Most Americans Don’t Consider the Environmental Impacts of Food Choices : A study conducted by Yale University discusses the link between food choices such as meat compared to plant products and the overall impact on the environment. The survey conducted found that many consumers lacked information regarding the environment crisis and often disregarded plant based choices. (Linked provided by


Regarding my social media use, I can’t say my sources have changed to much. While this class as definitely taught me both unique and informative information, by habits have stayed pretty regular. But I can say, I look into many more articles authors for credibility and expertise. Too often I read information without any regard for correct information. Checking the credibility of the author and website give me a great piece of mind.

My main sources for news still remain ABC15, AZFamily, and MSN. While these news websites may contain both bias and incorrect information, it is second nature for me to look on these websites for articles. Old habits die hard, I guess. Other sources of information I go to are Twitter and following my favorite reliable journalist. This is a new tactic of getting information for me, I previously didn’t often use Twitter; but it has turned into a great resource to obtain specific journalists work. Overall, I believe my media consumption has increased since I wrote my first post, but I think it’s a good thing because I’m reading better credible sources and looking into topics I like.



Week Four

‘Climate Change Science in the Age of Trump’

Given the opportunity to deeply analyze an article pertaining to the climate crisis stigma, I chose an article titled, ‘Climate Change Science in the Age of Trump‘ by Jerry Arkins and Jack Bernard, published February 3, 2020. There are many different aspects to thoroughly look though to ensure the credibility of any source. From the author, to sources, and quality, I will analyze several different aspects pertaining to this article.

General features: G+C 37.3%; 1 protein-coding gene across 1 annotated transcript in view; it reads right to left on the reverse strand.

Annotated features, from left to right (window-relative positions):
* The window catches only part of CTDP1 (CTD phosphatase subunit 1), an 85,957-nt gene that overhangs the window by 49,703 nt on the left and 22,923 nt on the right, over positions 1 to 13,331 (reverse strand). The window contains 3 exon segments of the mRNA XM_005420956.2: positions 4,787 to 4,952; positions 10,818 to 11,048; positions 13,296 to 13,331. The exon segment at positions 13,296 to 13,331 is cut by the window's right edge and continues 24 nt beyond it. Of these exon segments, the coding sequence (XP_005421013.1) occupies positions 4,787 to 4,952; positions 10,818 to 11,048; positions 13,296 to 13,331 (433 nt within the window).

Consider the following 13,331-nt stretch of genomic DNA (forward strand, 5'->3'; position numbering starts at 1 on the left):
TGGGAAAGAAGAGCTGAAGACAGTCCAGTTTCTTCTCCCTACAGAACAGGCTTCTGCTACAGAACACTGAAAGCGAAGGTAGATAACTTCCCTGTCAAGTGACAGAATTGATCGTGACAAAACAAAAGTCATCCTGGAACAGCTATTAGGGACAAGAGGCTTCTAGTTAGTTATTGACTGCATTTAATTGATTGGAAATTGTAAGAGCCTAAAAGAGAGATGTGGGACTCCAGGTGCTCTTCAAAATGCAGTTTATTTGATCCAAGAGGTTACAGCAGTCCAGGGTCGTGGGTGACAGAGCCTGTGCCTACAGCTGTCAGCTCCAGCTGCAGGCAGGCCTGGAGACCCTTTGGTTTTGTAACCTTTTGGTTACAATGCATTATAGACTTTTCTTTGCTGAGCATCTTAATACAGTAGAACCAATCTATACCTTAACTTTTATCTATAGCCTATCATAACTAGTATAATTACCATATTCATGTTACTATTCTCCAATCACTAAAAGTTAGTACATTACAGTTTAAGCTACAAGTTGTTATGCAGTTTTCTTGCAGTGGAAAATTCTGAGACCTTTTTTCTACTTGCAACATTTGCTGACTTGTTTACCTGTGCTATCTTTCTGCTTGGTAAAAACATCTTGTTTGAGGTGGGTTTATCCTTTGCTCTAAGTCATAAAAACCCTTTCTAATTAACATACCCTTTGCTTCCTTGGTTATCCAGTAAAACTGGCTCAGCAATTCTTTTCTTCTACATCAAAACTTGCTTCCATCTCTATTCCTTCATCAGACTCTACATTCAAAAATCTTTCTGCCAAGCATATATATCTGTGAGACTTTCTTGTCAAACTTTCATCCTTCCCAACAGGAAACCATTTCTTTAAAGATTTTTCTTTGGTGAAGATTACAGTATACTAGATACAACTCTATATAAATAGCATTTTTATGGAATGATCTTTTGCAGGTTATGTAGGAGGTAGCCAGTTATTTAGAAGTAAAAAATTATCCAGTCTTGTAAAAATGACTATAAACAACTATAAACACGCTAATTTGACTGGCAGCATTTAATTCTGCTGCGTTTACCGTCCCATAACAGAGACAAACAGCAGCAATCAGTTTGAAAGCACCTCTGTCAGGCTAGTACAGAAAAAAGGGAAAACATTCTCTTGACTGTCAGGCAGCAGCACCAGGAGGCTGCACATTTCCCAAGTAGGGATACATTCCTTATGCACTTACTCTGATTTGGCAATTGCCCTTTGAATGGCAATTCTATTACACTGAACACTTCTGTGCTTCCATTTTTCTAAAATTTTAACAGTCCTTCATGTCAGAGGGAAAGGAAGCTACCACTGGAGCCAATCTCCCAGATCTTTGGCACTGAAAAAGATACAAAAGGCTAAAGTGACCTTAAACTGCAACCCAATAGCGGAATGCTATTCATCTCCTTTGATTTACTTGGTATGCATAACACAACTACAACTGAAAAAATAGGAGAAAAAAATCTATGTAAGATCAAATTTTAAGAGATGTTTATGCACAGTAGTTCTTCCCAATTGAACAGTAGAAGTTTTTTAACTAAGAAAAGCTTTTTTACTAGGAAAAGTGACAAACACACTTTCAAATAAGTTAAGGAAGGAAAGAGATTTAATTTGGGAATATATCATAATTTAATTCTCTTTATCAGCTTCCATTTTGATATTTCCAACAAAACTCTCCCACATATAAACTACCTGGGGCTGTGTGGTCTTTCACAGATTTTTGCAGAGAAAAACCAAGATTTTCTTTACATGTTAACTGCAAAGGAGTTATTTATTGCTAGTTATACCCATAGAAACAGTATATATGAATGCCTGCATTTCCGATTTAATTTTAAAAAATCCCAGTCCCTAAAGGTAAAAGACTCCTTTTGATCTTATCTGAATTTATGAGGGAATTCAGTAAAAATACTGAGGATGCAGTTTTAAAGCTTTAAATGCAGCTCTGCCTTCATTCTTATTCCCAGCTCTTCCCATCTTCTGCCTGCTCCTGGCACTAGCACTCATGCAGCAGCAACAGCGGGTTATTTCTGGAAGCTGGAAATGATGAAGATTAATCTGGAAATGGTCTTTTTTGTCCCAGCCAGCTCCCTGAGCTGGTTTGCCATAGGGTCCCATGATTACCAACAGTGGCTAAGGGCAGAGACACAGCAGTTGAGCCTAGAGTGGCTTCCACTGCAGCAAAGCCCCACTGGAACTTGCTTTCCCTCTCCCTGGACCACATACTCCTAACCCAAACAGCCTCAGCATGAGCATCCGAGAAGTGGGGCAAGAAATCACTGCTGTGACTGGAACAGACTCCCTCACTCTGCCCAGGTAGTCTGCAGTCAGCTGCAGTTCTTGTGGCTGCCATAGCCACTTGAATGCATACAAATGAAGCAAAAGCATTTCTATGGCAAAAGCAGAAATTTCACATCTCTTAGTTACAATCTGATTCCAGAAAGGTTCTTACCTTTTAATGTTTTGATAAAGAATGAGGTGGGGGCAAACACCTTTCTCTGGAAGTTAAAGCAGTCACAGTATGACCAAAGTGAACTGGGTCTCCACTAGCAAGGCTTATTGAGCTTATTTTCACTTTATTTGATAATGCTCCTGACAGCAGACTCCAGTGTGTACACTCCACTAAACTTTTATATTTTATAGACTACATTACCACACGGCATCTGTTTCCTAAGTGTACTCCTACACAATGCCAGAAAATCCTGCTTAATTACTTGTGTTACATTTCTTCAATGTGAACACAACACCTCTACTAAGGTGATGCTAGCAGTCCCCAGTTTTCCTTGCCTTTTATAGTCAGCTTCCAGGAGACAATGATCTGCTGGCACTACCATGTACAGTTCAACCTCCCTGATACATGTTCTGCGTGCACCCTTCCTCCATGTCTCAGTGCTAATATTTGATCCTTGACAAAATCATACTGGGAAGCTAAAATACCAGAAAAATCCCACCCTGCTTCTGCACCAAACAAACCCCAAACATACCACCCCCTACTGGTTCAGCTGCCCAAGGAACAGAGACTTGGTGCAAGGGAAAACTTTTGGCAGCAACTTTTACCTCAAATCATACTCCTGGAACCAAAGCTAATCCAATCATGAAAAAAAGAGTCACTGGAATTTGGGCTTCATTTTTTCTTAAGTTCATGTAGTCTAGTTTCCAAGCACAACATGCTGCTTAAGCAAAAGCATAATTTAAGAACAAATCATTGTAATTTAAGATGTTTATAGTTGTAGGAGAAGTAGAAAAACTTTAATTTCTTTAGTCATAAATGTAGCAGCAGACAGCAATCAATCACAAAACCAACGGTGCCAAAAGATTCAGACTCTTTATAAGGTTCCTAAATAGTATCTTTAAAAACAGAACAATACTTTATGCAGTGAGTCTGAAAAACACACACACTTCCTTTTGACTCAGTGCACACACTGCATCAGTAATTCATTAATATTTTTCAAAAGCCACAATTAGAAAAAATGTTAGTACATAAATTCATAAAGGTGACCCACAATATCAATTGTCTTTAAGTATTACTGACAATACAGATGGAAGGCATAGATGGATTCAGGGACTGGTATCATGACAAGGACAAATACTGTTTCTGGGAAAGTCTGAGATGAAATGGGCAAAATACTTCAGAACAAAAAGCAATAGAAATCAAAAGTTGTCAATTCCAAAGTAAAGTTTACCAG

This article goes in depth to talk about how Trump believes climate change to be sinister ‘fake news’ and further pushing the information onto his followers. It exclaims the climate change research scientist and their research regarding the negative and devastating consequences the it has had upon the planet. The article highlights the negative affects American farmers face everyday and how Trump’s latest proposal is essentially ‘bribing’ farmers to endorse him in exchange for government subsides. It explains the major misinformation and scientific coverups used in order to not conflict with their political aims. The article goes in depth about the inaccuracies stated regarding the climate crisis and Trump’s administration and statements.

Starting with the authors, Jerry Arkins and Jack Bernard, it is important to analyze their credentials and whether or not they are credible sources on the topic. Jerry Arkins is a former Texas A&M University administrator and biological and environmental systems research scientist.  Jack Bernard is a retired healthcare executive and was Georgia’s first Director of Health Planning. While they aren’t specifically experts on the climate crisis or political matters, they offer insights from varying fields that pertain to the topic. Their credentials offer a unique perspective within the article. But credentials alone, I would not completely trust their information.